When asked on Friday whether establishing an ordinance is the right way to hold developers accountable, Duggan said, “I’d like to see it addressed on a case-by-case basis. That’s a conversation I’m having with council right now.”

The ordinance would give the city a way to guarantee Detroiters get jobs from companies that are getting a tax break.When Marathon Petroleum asked for and received its $175-million tax break to expand its refinery in southwest Detroit, the company pledged to try to hire Detroit residents. Out of nearly 200 new jobs, 15 were awarded to Detroiters.

The council criticized the company’s hiring practices but has not found a way to reverse the trend and set consequences for Marathon’s track record. The company said it struggled to find qualified residents to work at the refinery.

Too late to weigh in

But it is sometimes difficult for the council to address the community’s needs by the time a project comes up for the council’s approval, Councilwoman Raquel Castaneda-Lopez said. The proposed ordinance would help bring in community members during a project’s planning stages rather than at the tail end when it is mostly lined up, she said.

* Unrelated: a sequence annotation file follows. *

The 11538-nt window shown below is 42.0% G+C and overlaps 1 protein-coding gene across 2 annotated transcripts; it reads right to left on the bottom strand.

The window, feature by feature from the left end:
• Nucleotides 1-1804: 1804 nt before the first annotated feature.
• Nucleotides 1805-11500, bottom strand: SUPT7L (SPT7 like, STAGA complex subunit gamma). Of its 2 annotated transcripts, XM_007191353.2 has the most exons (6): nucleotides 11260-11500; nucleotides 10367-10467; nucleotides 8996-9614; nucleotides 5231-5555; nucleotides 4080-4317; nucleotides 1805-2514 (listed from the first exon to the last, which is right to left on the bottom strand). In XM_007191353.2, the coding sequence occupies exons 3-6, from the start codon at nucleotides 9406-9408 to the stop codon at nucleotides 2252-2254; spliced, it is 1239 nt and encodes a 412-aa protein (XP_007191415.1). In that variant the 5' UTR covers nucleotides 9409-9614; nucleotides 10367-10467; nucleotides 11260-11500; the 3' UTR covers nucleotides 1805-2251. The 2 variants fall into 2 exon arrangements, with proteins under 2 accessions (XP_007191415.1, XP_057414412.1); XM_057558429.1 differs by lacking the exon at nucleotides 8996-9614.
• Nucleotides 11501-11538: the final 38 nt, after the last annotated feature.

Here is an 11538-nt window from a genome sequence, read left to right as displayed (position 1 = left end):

The $450-million Red Wings arena development is one example. By the time the council was asked to approve the land transfer for $1, several other aspects of the development already were approved by other agencies. The developer, Olympia Development of Michigan, rejected the council’s requests for a job guarantee for Detroiters at the new arena and for a binding community benefits agreement. Olympia, however, did agree to communicate with a new Neighborhood Advisory Council to hear the community’s concerns.

“Historically, what happens in large-scale development, or development in general, is that the community isn’t engaged, if at all, until the end. It’s often seen as an afterthought or an extra burden to have to talk to the community,” Castaneda-Lopez said. “In a lot of these developments, negotiations begin years before they actually get to the council table. This ordinance is needed to address that, so that the community will be involved from the start.”

Last week, Jones sent a pair of memos to city departments seeking records about Marathon’s tax abatement and the company’s training program at Henry Ford Community College. Jones was unavailable for comment.

The council’s planning and economic development committee is expected to discuss the proposed ordinance today and set up a public hearing on the proposal in September, when the council returns from its August recess.